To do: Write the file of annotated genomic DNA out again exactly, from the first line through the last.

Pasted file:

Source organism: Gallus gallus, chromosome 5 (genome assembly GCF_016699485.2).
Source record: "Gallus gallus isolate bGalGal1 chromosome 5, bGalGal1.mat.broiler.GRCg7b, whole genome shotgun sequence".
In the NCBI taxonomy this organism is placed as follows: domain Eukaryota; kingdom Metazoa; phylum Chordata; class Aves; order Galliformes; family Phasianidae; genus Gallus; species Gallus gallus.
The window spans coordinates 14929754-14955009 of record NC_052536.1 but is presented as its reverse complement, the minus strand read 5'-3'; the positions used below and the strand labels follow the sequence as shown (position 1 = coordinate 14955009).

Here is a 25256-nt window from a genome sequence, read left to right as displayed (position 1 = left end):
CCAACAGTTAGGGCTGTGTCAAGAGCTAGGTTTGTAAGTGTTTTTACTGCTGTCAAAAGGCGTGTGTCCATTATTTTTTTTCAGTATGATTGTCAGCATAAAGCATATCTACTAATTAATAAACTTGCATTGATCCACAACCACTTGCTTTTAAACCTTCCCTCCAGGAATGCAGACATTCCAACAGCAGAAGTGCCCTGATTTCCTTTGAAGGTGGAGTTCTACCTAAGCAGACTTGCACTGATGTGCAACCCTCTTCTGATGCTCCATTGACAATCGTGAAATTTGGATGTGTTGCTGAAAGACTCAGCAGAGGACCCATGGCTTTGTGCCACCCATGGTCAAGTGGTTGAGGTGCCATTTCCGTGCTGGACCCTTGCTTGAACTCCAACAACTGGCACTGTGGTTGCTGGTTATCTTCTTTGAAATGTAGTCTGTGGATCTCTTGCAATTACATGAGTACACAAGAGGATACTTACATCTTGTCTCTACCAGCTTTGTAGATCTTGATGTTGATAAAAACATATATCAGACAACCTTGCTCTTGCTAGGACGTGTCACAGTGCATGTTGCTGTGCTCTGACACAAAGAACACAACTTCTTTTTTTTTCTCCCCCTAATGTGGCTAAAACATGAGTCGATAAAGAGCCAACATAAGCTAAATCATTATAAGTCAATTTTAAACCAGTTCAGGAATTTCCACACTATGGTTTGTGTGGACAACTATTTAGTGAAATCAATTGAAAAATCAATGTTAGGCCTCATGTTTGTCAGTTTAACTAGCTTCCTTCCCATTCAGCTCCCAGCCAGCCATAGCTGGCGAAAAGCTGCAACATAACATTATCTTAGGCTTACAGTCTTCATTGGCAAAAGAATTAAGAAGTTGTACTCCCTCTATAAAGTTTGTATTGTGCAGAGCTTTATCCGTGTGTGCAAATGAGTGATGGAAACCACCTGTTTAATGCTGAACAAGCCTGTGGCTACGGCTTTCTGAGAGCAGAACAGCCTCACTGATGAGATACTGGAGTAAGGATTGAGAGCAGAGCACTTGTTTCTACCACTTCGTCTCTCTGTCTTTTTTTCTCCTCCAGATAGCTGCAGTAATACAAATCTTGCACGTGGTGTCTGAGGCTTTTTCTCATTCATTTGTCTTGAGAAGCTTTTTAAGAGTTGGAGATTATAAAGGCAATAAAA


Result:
Source organism: Gallus gallus, chromosome 5 (genome assembly GCF_016699485.2).
Source record: "Gallus gallus isolate bGalGal1 chromosome 5, bGalGal1.mat.broiler.GRCg7b, whole genome shotgun sequence".
In the NCBI taxonomy this organism is placed as follows: domain Eukaryota; kingdom Metazoa; phylum Chordata; class Aves; order Galliformes; family Phasianidae; genus Gallus; species Gallus gallus.
The window spans coordinates 14929754-14955009 of record NC_052536.1 but is presented as its reverse complement, the minus strand read 5'-3'; the positions used below and the strand labels follow the sequence as shown (position 1 = coordinate 14955009).

Here is a 25256-nt window from a genome sequence, read left to right as displayed (position 1 = left end):
CCAACAGTTAGGGCTGTGTCAAGAGCTAGGTTTGTAAGTGTTTTTACTGCTGTCAAAAGGCGTGTGTCCATTATTTTTTTTCAGTATGATTGTCAGCATAAAGCATATCTACTAATTAATAAACTTGCATTGATCCACAACCACTTGCTTTTAAACCTTCCCTCCAGGAATGCAGACATTCCAACAGCAGAAGTGCCCTGATTTCCTTTGAAGGTGGAGTTCTACCTAAGCAGACTTGCACTGATGTGCAACCCTCTTCTGATGCTCCATTGACAATCGTGAAATTTGGATGTGTTGCTGAAAGACTCAGCAGAGGACCCATGGCTTTGTGCCACCCATGGTCAAGTGGTTGAGGTGCCATTTCCGTGCTGGACCCTTGCTTGAACTCCAACAACTGGCACTGTGGTTGCTGGTTATCTTCTTTGAAATGTAGTCTGTGGATCTCTTGCAATTACATGAGTACACAAGAGGATACTTACATCTTGTCTCTACCAGCTTTGTAGATCTTGATGTTGATAAAAACATATATCAGACAACCTTGCTCTTGCTAGGACGTGTCACAGTGCATGTTGCTGTGCTCTGACACAAAGAACACAACTTCTTTTTTTTTCTCCCCCTAATGTGGCTAAAACATGAGTCGATAAAGAGCCAACATAAGCTAAATCATTATAAGTCAATTTTAAACCAGTTCAGGAATTTCCACACTATGGTTTGTGTGGACAACTATTTAGTGAAATCAATTGAAAAATCAATGTTAGGCCTCATGTTTGTCAGTTTAACTAGCTTCCTTCCCATTCAGCTCCCAGCCAGCCATAGCTGGCGAAAAGCTGCAACATAACATTATCTTAGGCTTACAGTCTTCATTGGCAAAAGAATTAAGAAGTTGTACTCCCTCTATAAAGTTTGTATTGTGCAGAGCTTTATCCGTGTGTGCAAATGAGTGATGGAAACCACCTGTTTAATGCTGAACAAGCCTGTGGCTACGGCTTTCTGAGAGCAGAACAGCCTCACTGATGAGATACTGGAGTAAGGATTGAGAGCAGAGCACTTGTTTCTACCACTTCGTCTCTCTGTCTTTTTTTCTCCTCCAGATAGCTGCAGTAATACAAATCTTGCACGTGGTGTCTGAGGCTTTTTCTCATTCATTTGTCTTGAGAAGCTTTTTAAGAGTTGGAGATTATAAAGGCAATAAAA